I’ve been thinking of lots of other stories with characters who blame their lot in life, or what they think is wrong in the world/universe, on outside circumstances because I’m preparing the dramatic structure class that I will be teaching next fall. Each movie I watch has characters who hold fast to their view of the world and then cause pain for themselves and others. I love teaching this class because I’m enough of a nerd to enjoy diving deep into the stories and characters to see if I can learn anything new about my own life.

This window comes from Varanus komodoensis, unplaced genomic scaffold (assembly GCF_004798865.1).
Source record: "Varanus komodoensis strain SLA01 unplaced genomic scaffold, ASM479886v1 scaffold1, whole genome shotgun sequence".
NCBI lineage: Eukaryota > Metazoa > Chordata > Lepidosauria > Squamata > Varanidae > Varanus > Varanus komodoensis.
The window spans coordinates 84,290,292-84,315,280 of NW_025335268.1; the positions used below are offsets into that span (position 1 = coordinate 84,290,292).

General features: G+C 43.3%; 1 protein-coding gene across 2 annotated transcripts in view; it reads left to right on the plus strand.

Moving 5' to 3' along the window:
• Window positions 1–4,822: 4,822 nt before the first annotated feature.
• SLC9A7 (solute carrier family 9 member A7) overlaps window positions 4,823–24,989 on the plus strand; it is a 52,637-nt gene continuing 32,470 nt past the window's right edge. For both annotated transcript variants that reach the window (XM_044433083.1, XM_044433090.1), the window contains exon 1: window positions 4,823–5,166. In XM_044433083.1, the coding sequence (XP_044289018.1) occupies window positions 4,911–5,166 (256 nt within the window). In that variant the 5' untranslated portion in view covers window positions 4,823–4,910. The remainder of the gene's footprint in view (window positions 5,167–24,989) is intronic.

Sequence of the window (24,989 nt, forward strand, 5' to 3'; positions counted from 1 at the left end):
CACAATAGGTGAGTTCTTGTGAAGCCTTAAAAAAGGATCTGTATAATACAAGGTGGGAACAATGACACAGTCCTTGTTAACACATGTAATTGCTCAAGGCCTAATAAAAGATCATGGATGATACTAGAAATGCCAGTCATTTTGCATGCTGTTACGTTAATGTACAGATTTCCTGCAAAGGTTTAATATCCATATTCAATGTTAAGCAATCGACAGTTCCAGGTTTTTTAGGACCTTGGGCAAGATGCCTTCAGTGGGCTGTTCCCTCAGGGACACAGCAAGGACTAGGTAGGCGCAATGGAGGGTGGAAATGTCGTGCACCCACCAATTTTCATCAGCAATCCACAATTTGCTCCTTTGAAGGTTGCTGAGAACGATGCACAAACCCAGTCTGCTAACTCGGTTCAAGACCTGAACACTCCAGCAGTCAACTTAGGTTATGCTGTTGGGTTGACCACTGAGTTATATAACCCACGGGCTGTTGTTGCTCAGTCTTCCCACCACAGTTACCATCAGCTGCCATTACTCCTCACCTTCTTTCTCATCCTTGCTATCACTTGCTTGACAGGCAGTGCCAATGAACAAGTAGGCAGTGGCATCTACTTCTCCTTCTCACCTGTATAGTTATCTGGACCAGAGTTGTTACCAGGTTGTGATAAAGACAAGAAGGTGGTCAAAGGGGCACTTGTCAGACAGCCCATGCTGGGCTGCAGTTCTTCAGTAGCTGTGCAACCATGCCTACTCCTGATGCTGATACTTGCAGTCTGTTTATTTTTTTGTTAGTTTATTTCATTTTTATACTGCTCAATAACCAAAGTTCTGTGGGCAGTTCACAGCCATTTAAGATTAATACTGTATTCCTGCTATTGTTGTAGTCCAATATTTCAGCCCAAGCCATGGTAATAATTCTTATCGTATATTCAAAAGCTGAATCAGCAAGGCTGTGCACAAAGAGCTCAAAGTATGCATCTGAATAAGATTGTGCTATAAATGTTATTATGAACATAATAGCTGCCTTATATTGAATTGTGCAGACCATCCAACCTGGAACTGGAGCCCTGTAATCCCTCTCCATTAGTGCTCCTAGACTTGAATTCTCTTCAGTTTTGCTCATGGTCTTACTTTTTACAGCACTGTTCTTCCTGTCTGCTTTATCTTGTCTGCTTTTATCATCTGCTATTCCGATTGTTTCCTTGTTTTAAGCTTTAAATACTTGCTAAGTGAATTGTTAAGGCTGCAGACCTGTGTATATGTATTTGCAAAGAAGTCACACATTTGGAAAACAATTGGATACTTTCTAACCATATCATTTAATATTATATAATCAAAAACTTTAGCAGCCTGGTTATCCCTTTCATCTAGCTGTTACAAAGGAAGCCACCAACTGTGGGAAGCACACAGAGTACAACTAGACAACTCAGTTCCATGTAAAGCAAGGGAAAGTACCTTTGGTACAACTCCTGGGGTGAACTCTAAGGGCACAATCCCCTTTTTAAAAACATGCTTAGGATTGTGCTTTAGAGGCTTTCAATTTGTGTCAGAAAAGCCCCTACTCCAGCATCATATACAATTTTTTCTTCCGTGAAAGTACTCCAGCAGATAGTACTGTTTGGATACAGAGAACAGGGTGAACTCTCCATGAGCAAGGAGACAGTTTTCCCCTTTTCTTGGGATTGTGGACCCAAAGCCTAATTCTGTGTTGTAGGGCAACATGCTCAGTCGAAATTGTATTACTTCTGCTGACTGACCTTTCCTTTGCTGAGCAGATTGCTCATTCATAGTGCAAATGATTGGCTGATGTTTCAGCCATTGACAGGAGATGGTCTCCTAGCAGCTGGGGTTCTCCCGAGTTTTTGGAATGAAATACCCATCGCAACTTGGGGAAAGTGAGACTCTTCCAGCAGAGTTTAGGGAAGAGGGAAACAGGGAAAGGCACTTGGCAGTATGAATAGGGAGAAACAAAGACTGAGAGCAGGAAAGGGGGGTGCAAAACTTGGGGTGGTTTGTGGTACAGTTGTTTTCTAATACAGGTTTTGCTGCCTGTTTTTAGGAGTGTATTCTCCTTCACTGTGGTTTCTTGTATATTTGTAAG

Last weekend, Barry and I went to see Avengers: Endgame. (Don’t worry, no spoilers here.) Thanos, the villain, is convinced that there are not enough resources to go around for all the gazillions of people in the universe, so he devises a plan to eliminate half of all living things to right this imbalance. He sees the problem as outside himself. He’s not willing to entertain the idea that perhaps there are other solutions to the problems faced by the populations on each planet. Nope, he’s convinced he’s got the solution and nothing is going to stop him from fulfilling his plan. As a result, he wreaks havoc. He’s the only one who appears to be happier as a result of his actions. But as a spiritual teacher I follow says, “Darkness always serves the light.” And in the case of Thanos, and other fictional arch villains, that is the case. Maybe it’s the case in real life too.